Dog research in a warm climate
The editors of The Beacon spared no expense to resolve one of the great issues of our community, dwarfing the debates surrounding five story condos, round-a-bouts at Five Corners, and never-ending street repairs that somehow never succeed in repairing the streets.
"Owen," they decided, "we want you to get to the bottom of this issue" and they showed me a picture of a dog.
And that's why I fled our storm battered community to conduct some vital research on the canine population in Palm Springs. More specifically I arrived one recent Saturday morning in La Quinta's Old Town where a public produce market was underway. And I had barely arrived on the scene when I spotted two prominent signs.
"We love our dogs," the message began, but immediately pointed out that California State Law prohibits canines in public food markets.
But what my on-the-scene research revealed was that dogs can't read.
And that their owners can read but fail to comprehend because everywhere I looked I saw dogs, sniffing, scratching and raising a hind leg.
True, most of the dogs were attached to owners and were often congregating around outdoor coffee bars.
I don't think I actually saw a dog shopping for produce.
You see a lot of that going on in the summertime at the Edmonds Saturday Market.
The dogs are strutting down the aisle between produce booths, trying to decide whether to solicit a free cookie or to chase a hot dog that has escaped from somebody's bun.
There are seven members of Seattle's Public Market Alliance. Dogs are banished from the University and West Seattle markets. "We have had incidents of dogs jumping up and eating samples off vendors' tables, dogs getting into fights and dogs on leashes causing possible safety hazards," a Seattle Market Alliance news letter points out.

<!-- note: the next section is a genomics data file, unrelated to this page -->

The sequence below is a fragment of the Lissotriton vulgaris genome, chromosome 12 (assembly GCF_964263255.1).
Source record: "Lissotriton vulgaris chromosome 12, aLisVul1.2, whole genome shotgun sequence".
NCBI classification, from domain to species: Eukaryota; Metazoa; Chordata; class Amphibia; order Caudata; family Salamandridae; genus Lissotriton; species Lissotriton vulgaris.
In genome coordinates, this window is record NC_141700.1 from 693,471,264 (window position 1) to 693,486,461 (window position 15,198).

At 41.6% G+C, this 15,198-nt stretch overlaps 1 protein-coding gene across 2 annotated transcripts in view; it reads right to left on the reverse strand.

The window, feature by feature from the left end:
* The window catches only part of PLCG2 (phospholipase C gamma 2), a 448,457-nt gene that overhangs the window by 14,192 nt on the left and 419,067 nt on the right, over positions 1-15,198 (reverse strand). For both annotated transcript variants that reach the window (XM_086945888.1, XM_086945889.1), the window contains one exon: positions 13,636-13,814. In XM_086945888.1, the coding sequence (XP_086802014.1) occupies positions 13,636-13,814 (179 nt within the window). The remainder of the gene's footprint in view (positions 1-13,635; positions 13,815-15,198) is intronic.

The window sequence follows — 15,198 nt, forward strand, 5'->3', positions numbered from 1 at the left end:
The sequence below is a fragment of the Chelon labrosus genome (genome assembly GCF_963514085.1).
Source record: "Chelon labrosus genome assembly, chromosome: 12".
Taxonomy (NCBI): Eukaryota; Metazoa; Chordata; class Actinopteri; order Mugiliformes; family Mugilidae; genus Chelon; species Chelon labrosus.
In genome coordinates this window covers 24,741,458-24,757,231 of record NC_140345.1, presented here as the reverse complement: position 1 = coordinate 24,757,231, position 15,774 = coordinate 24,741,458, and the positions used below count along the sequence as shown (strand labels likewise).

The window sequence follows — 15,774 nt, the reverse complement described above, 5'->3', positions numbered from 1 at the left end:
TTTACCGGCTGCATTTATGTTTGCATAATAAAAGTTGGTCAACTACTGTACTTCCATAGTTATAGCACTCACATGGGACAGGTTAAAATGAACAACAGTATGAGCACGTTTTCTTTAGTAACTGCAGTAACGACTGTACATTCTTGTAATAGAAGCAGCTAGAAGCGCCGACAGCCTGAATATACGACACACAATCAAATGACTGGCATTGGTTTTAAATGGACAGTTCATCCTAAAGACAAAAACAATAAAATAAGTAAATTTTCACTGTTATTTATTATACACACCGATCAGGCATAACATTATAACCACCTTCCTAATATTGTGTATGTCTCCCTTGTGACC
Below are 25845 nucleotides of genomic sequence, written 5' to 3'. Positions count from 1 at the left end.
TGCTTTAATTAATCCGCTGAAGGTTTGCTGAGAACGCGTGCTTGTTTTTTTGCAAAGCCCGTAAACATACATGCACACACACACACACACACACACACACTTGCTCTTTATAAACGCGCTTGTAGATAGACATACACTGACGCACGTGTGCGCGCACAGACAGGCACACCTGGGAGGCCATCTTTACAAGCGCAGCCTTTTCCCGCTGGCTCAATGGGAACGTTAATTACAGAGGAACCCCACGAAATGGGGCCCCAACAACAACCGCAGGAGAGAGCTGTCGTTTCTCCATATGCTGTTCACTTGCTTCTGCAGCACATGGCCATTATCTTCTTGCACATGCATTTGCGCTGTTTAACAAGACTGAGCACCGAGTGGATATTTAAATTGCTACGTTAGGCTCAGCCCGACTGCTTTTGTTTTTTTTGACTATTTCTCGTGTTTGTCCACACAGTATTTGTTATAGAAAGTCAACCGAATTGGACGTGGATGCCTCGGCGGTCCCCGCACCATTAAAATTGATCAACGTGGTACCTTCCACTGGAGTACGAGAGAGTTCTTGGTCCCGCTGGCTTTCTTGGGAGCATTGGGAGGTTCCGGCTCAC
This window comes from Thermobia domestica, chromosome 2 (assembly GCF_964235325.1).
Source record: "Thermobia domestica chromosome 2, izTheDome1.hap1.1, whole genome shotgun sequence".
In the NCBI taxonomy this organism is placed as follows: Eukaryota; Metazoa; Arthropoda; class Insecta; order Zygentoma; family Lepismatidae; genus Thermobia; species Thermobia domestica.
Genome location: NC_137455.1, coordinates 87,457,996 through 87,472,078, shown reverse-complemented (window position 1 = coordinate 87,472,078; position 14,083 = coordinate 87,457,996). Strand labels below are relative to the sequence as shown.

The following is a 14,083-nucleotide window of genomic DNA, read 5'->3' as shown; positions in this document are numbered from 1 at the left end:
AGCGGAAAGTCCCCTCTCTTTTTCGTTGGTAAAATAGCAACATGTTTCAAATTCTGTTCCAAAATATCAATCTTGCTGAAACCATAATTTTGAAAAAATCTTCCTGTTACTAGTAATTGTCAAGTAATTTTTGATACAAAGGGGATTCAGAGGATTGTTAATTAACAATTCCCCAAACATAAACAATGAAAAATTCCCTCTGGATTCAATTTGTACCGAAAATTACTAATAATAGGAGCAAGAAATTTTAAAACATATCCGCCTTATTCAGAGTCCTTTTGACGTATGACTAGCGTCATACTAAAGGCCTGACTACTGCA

That's why California community organizations allow leashed pets to stroll down public sidewalks adjoining the markets but ask that they be removed by a few feet from the actual produce counters.
A Southern resident noted that he had googled "Are pets allowed at farmer's markets in California?"
And he noted, every entry from San Diego to Ukiah states, 'No pets allowed, period. Yes, if you are walking your dog along the side walk you may pass around the market on a public street. But don't step into the shopping area or you will be kindly asked to leave. It's a no-brainer."
Should similar restrictions be enforced at the Edmonds Saturday Summer Market?
I just conducted the research. It's up to our city officials and enforcers to set rules and maintain law and order.
If they think this research may be incomplete I might be willing to take additional expense-paid, fact-finding junkets to Tempe, Tucson and Laguna Beach.